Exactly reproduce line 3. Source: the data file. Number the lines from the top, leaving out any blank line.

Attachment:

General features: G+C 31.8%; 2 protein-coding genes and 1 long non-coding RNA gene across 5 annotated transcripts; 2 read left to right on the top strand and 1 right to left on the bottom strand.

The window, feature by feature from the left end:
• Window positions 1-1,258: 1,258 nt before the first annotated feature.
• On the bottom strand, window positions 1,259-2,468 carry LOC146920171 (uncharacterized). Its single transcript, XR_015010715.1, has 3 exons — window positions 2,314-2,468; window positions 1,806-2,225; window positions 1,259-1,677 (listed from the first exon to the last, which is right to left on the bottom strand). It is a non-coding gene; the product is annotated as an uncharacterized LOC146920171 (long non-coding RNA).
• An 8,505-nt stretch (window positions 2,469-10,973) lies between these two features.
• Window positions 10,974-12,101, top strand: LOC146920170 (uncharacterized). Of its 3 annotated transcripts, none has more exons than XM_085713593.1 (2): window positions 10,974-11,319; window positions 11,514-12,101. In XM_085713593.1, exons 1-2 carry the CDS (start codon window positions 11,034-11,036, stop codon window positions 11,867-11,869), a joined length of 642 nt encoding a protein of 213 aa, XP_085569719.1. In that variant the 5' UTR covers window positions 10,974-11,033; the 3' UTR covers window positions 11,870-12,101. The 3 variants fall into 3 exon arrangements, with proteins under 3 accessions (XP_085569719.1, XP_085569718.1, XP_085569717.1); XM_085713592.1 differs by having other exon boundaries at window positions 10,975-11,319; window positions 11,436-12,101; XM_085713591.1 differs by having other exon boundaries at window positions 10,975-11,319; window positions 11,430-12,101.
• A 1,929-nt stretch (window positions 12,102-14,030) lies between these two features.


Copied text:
• Window positions 1-1,258: 1,258 nt before the first annotated feature.